Biomimicry (noun) - the imitation of the models, systems, and elements of nature for the purpose of solving complex human problems.
Hello, I’m Laurie, a mobile app developer, and this is my first Flexy blog post, I hope you enjoy it.
I see myself as a futurist, so you’ll read a bit of interesting thoughts about the future in this article. But mainly this blog post is about something I find fascinating and that is the concept of Biomimicry.
Occasionally I notice patterns in nature, or any system really, and then later I see patterns in other places, sometimes completely unrelated to the system the original pattern belongs to, that are quite similar or actually exactly the same thing when you study it down to its original inner-core-mechanism (if that’s a word, if not, then it’s now a word - mine).
This is what’s called biomimicry and I think that all the big technological advancements we make - they are just new, human, re-creations of natural things/processes that does still exist or did exist in the past (unfortunately due to human influence a lot of natural processes have been heavily detrimented, if not destroyed).
Sounds like a crazy idea? You be the judge. There’s lots to talk about regarding the topic of biomimicry but in this article I want to try and explain some of my thoughts about object-oriented programming principles and how they can be regarded as being an example (at least according to me) of biomimicry in action.
Biomimicry is sometimes purposefully used as a primary driver for technological advancement, i.e. scientists decide to study the natural behaviour of a complex biological (natural) system that they have seen and then use that research in a scientific/technological project or a design of an application. You can find many examples on The Biomimicry Institute’s website.
Interestingly enough sometimes it works the other way around: sometimes it happens that teams of scientists think they have designed something original, only to find later that the same concept/pattern exists in nature. Sonar and Radar are good examples of this phenomenon. These scientific “inventions” that depend on the use of a natural process called echolocation first started with the polymath Leonardo Da Vinci who started studying the travel of sound through water in 1490. After the sinking of the Titanic, scientific interest arose in locating things underwater and the first patent for an underwater echolocation-detecting device was obtained in 1913, long before Zoologist Donald Griffin published his studies on the use of echolocation by bats in 1944. Before that, echolocation was thought to be an invented process. Later on we also found out about other animals using echolocation as a means of locating things and navigating, dolphins being the other prime example. I foresee things like this (biomimicry in reverse) happening more in the future as technology grows together with the continuing study of biology, nature and animals. Or maybe this is all the result of the two fields of studies synchronizing in a way. But the concept of synchronization I will talk about in a future blog post.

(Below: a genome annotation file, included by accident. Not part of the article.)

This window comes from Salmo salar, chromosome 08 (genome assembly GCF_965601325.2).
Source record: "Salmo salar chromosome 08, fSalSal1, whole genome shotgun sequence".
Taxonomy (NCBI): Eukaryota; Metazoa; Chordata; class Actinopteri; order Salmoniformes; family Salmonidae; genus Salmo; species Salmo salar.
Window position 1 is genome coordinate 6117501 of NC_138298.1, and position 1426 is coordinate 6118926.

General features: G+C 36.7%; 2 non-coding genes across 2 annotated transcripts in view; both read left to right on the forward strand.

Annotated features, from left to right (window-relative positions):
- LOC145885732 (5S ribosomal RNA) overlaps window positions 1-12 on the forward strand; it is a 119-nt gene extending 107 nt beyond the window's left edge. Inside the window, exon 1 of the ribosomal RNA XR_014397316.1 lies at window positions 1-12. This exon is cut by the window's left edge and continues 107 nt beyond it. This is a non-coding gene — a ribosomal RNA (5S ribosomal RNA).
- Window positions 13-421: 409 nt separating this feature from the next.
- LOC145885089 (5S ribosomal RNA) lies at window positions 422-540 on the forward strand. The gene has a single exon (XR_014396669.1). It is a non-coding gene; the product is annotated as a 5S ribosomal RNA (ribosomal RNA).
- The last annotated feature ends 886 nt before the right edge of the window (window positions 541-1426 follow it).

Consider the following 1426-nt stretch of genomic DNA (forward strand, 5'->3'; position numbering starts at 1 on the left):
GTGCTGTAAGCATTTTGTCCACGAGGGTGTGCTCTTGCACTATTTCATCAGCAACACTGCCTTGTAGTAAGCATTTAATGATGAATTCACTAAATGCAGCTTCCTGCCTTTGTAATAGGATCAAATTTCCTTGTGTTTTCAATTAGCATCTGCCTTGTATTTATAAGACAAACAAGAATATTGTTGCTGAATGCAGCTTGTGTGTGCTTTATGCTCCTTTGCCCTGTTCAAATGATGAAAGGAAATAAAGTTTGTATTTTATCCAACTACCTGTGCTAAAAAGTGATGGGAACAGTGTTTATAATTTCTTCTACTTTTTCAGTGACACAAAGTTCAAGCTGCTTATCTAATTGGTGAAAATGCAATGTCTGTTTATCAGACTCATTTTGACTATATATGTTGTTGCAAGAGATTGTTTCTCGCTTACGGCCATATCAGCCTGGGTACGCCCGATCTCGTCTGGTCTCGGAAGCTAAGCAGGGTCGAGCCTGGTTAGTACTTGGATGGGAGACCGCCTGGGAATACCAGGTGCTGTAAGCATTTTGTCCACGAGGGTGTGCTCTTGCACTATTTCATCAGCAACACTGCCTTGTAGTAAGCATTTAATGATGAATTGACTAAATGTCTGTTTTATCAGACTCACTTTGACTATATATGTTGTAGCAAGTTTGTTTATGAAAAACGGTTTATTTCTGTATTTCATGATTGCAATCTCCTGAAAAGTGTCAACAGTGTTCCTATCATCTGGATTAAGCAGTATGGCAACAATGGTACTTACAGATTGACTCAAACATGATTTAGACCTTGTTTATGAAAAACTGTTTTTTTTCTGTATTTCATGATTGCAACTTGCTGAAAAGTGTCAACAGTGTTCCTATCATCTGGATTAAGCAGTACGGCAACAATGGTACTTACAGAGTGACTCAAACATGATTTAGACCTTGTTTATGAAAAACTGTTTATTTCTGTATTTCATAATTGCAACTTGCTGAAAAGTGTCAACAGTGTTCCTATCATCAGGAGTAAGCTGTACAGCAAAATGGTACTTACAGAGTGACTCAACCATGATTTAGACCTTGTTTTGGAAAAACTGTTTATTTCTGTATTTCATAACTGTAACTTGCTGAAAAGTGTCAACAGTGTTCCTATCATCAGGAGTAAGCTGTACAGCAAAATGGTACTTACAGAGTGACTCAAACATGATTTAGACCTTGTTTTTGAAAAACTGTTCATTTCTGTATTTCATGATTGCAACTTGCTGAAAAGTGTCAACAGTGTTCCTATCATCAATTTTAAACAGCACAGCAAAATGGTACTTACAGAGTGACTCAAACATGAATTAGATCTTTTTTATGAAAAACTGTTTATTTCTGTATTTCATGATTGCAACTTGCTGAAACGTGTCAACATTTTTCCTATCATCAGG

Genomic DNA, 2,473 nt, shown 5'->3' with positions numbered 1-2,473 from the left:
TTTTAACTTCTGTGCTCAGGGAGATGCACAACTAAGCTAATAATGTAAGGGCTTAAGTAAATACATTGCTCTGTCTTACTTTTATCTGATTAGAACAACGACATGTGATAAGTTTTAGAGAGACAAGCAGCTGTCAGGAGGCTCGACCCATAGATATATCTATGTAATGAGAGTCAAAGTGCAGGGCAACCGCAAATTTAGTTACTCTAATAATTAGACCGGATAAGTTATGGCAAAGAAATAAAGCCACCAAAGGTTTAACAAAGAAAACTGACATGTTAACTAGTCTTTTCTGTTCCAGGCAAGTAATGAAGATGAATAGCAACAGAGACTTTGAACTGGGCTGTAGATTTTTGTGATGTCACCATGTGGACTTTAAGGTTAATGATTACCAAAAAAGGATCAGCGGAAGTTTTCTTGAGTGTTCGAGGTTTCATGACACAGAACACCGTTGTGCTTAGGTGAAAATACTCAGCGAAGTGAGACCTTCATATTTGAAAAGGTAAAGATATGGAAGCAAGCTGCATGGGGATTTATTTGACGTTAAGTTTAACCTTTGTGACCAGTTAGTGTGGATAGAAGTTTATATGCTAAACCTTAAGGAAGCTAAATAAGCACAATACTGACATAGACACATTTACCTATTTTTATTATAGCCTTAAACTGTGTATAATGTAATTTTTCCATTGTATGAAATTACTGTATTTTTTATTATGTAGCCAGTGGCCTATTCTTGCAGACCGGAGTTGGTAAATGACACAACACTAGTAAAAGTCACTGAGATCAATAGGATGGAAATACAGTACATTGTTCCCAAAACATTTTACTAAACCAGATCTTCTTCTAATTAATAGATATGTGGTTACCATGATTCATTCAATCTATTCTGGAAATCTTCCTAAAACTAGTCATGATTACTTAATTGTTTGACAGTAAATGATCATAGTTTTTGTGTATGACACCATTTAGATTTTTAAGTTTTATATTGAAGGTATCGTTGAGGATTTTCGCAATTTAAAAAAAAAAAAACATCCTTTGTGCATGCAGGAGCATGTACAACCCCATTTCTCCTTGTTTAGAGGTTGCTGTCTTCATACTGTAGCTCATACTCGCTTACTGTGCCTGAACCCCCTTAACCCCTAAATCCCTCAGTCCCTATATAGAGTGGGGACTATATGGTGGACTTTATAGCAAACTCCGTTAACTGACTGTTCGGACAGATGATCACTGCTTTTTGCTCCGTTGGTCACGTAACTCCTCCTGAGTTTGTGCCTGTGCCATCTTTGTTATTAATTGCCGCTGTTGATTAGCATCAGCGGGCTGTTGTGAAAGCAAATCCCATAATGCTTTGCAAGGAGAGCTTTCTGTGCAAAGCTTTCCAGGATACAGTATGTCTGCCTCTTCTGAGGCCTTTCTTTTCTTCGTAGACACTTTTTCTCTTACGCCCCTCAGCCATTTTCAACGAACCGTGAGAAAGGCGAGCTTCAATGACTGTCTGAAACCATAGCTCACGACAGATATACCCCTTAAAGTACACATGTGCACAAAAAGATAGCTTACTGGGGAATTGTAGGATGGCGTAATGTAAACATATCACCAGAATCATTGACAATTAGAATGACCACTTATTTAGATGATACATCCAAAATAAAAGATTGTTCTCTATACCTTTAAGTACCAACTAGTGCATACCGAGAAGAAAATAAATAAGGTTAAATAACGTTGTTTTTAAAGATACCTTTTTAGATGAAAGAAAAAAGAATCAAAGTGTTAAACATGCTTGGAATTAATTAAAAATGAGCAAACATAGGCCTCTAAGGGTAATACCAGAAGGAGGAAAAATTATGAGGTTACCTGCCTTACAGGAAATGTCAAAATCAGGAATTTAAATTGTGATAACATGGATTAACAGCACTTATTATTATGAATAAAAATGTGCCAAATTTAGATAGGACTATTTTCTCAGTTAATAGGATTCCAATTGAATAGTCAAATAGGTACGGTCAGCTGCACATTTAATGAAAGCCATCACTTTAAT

Sometimes I think we are subconsciously doing biomimicry all the time when making new things. There’s actually a saying for this: There’s nothing new under the sun. Maybe all we are really doing is rebuilding the world as we know it, just using artificial means. If you want to take this further into philosophy, one can extrapolate and mix this thought into the debate of Free-will (can a decision be made based on zero previous occurrences and zero influences?) vs Determinism (all decisions are made because of previous decisions that have been made). Maybe everything is deterministic and we don’t actually have free will and biomimicry is evidence of this. I’m not sure whether that’s the case, but it could be, and I like thinking about that.